A friend recently told me that the first time her heard the classical arabic word for “loose woman” or “harlot” was during the Friday sermon in the mosque when he was 9 years old! What made matters worse was that amongst the women accused of such loose morals was the name of his own mother, a PhD and University employee.
To put it mildly I was shocked and horrified on his behalf. The good news is that he didnt know what the word meant, and he didn’t find out until he went home and asked his father. His father was naturally surprised his son was asking such a question and asked him where he had heard that word. Enter the role of our dear “Imam” in the mosque and my friend’s mother’s part in the story.
what was her crime, that incurred such wrath and public humiliation in the neighborhood mosque? She drove a car. Yes, she was one of the 47 women who got in their cars car in ’91 (during the Gulf war) in Riyadh and took to the streets. As a consequence, not only were they fired from their jobs, publicly denounced and ostracized, they also received death threats and hate calls and were banned from leaving the country for a year.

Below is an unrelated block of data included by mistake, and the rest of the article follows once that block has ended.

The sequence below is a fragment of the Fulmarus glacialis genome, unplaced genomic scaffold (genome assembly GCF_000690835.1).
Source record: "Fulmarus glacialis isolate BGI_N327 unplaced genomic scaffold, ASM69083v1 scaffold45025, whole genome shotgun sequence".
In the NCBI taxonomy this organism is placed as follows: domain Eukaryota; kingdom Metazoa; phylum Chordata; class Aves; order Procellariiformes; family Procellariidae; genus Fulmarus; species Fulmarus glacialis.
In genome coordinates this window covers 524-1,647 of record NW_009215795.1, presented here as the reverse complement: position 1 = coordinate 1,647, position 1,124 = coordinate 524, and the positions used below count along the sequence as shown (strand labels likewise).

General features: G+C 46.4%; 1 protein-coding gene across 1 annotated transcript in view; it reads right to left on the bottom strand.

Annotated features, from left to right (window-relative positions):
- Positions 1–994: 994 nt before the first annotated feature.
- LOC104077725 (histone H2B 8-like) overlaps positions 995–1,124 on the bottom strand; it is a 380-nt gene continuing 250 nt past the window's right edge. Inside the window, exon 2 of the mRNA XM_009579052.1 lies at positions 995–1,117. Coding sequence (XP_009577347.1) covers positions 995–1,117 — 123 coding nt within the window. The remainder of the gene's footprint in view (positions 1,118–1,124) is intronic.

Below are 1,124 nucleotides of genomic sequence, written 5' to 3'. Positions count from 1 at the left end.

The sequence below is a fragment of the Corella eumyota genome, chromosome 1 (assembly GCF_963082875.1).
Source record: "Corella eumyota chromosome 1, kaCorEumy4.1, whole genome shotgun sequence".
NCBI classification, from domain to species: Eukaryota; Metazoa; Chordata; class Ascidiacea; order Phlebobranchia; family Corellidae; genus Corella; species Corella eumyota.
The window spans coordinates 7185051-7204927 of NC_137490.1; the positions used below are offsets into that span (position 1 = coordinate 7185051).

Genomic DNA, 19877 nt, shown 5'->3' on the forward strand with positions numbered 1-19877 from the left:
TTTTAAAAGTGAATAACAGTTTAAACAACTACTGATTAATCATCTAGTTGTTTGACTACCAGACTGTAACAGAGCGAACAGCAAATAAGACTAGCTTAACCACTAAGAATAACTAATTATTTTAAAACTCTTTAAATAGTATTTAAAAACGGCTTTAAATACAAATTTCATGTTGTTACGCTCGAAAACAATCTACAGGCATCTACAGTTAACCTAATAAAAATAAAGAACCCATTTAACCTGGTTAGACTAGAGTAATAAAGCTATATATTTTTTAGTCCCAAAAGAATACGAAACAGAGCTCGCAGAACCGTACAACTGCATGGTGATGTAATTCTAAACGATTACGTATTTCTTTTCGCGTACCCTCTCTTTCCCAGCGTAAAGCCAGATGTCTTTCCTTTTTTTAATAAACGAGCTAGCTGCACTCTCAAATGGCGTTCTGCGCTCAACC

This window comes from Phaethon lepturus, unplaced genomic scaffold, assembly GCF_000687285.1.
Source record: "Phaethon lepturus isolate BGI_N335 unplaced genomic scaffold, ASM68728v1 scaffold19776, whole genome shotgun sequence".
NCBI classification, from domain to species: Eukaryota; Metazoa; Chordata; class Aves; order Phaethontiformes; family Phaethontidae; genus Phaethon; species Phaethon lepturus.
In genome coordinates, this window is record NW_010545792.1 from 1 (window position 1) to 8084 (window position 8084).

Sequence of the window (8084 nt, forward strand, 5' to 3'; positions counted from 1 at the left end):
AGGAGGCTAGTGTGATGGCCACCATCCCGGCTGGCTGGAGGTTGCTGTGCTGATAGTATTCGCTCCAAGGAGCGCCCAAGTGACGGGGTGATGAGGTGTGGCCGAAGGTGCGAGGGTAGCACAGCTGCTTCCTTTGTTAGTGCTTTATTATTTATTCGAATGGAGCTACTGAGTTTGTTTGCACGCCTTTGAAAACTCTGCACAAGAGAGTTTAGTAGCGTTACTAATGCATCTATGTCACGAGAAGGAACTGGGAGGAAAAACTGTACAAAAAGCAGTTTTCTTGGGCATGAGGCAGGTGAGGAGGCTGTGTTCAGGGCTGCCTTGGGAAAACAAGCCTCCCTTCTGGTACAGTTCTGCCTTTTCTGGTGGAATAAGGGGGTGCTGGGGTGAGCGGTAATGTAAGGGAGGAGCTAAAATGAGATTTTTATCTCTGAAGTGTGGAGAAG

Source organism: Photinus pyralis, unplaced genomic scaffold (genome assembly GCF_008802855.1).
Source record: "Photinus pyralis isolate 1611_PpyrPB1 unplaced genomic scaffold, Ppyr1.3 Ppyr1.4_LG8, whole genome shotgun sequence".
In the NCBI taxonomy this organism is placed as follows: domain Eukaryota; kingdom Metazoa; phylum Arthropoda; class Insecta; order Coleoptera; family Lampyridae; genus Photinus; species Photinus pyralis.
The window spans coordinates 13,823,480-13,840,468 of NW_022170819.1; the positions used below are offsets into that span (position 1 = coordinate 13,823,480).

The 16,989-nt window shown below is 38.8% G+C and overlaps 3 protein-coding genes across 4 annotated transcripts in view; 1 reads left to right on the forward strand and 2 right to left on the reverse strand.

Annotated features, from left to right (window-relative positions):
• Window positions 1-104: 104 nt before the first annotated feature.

All because they drove.
Now from what I know, under Shari’a, the “Imam” who had the nerve to publicly name these women and call them “3ahirat” (Harlots, for lack of a better translation) from the pulpit, disrespecting the honor of Muslim women and the honor and holiness of the mosque he was in, should have been held responsible for what he said. That kind of public attack could easily be qualified as “Qathf” and there were enough witnesses to take him to court. But at a time when public opinion was against them and they were made to look like traitors, their only option was to lay low and let the whole incident blow over. Which it did.
Twenty years later, many Saudi women and men are campaigning for women’s right to drive, and the issue is freely discussed in the press after it was a taboo to even voice support for the cause. Now the women are referred to a pioneers, brave heroines who dared risk their freedom and reputations for their rights. Funny how time can change people’s perspective on things.
If you want to read up on the 1991 Female Drivers, here are a few links:
Mentioned as the 1991 “event of the year” in Saudi history: